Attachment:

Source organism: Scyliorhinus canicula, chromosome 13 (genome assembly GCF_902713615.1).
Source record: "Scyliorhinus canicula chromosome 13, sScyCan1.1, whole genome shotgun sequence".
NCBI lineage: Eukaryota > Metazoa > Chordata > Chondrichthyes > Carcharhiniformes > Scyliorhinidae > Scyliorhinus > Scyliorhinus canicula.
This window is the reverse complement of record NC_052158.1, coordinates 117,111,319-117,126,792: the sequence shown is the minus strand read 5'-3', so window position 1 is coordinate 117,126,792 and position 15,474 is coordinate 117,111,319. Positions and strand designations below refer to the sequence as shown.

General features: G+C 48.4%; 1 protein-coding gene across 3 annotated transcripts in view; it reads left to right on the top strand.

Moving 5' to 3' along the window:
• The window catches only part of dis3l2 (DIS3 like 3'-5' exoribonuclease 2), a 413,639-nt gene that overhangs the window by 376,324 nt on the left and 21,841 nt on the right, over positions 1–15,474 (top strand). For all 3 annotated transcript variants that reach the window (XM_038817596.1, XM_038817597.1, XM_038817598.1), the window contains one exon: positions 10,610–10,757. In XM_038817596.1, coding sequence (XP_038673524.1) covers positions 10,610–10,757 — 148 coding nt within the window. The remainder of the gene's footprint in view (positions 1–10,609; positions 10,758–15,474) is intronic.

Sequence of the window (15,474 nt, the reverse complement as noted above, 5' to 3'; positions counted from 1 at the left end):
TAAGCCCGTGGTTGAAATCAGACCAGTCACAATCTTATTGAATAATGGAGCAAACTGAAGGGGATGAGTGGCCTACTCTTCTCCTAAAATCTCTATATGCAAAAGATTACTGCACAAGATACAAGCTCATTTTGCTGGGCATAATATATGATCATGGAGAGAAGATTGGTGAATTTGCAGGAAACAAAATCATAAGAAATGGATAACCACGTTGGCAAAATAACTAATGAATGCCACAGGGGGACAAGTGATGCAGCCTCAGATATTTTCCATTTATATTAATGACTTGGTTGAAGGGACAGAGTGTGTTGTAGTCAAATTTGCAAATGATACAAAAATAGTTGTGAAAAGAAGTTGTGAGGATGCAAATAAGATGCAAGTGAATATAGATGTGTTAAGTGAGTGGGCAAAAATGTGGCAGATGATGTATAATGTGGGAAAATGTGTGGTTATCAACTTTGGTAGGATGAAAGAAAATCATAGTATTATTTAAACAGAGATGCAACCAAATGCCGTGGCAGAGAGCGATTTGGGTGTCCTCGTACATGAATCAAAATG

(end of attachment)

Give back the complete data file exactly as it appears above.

Source organism: Scyliorhinus canicula, chromosome 13 (genome assembly GCF_902713615.1).
Source record: "Scyliorhinus canicula chromosome 13, sScyCan1.1, whole genome shotgun sequence".
NCBI lineage: Eukaryota > Metazoa > Chordata > Chondrichthyes > Carcharhiniformes > Scyliorhinidae > Scyliorhinus > Scyliorhinus canicula.
This window is the reverse complement of record NC_052158.1, coordinates 117,111,319-117,126,792: the sequence shown is the minus strand read 5'-3', so window position 1 is coordinate 117,126,792 and position 15,474 is coordinate 117,111,319. Positions and strand designations below refer to the sequence as shown.

General features: G+C 48.4%; 1 protein-coding gene across 3 annotated transcripts in view; it reads left to right on the top strand.

Moving 5' to 3' along the window:
• The window catches only part of dis3l2 (DIS3 like 3'-5' exoribonuclease 2), a 413,639-nt gene that overhangs the window by 376,324 nt on the left and 21,841 nt on the right, over positions 1–15,474 (top strand). For all 3 annotated transcript variants that reach the window (XM_038817596.1, XM_038817597.1, XM_038817598.1), the window contains one exon: positions 10,610–10,757. In XM_038817596.1, coding sequence (XP_038673524.1) covers positions 10,610–10,757 — 148 coding nt within the window. The remainder of the gene's footprint in view (positions 1–10,609; positions 10,758–15,474) is intronic.

Sequence of the window (15,474 nt, the reverse complement as noted above, 5' to 3'; positions counted from 1 at the left end):
TAAGCCCGTGGTTGAAATCAGACCAGTCACAATCTTATTGAATAATGGAGCAAACTGAAGGGGATGAGTGGCCTACTCTTCTCCTAAAATCTCTATATGCAAAAGATTACTGCACAAGATACAAGCTCATTTTGCTGGGCATAATATATGATCATGGAGAGAAGATTGGTGAATTTGCAGGAAACAAAATCATAAGAAATGGATAACCACGTTGGCAAAATAACTAATGAATGCCACAGGGGGACAAGTGATGCAGCCTCAGATATTTTCCATTTATATTAATGACTTGGTTGAAGGGACAGAGTGTGTTGTAGTCAAATTTGCAAATGATACAAAAATAGTTGTGAAAAGAAGTTGTGAGGATGCAAATAAGATGCAAGTGAATATAGATGTGTTAAGTGAGTGGGCAAAAATGTGGCAGATGATGTATAATGTGGGAAAATGTGTGGTTATCAACTTTGGTAGGATGAAAGAAAATCATAGTATTATTTAAACAGAGATGCAACCAAATGCCGTGGCAGAGAGCGATTTGGGTGTCCTCGTACATGAATCAAAATG